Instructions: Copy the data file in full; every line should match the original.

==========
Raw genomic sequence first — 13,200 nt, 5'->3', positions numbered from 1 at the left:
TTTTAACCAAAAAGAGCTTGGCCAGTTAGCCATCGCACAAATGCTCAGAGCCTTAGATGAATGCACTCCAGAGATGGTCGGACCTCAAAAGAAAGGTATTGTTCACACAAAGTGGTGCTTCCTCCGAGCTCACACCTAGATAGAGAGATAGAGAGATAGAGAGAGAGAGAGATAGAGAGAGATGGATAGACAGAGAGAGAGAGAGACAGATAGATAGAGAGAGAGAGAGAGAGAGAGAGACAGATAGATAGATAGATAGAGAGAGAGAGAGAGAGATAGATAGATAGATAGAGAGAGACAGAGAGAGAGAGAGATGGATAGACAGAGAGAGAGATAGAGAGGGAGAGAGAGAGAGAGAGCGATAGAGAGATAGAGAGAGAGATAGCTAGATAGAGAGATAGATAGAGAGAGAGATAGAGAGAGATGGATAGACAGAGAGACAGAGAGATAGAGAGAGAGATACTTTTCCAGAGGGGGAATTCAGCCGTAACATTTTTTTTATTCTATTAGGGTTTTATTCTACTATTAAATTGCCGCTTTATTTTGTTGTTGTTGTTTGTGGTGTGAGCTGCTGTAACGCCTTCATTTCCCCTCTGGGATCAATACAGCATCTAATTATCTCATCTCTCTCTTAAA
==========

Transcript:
Raw genomic sequence first — 13,200 nt, 5'->3', positions numbered from 1 at the left:
TTTTAACCAAAAAGAGCTTGGCCAGTTAGCCATCGCACAAATGCTCAGAGCCTTAGATGAATGCACTCCAGAGATGGTCGGACCTCAAAAGAAAGGTATTGTTCACACAAAGTGGTGCTTCCTCCGAGCTCACACCTAGATAGAGAGATAGAGAGATAGAGAGAGAGAGAGATAGAGAGAGATGGATAGACAGAGAGAGAGAGAGACAGATAGATAGAGAGAGAGAGAGAGAGAGAGAGACAGATAGATAGATAGATAGAGAGAGAGAGAGAGAGATAGATAGATAGATAGAGAGAGACAGAGAGAGAGAGAGATGGATAGACAGAGAGAGAGATAGAGAGGGAGAGAGAGAGAGAGAGCGATAGAGAGATAGAGAGAGAGATAGCTAGATAGAGAGATAGATAGAGAGAGAGATAGAGAGAGATGGATAGACAGAGAGACAGAGAGATAGAGAGAGAGATACTTTTCCAGAGGGGGAATTCAGCCGTAACATTTTTTTTATTCTATTAGGGTTTTATTCTACTATTAAATTGCCGCTTTATTTTGTTGTTGTTGTTTGTGGTGTGAGCTGCTGTAACGCCTTCATTTCCCCTCTGGGATCAATACAGCATCTAATTATCTCATCTCTCTCTTAAA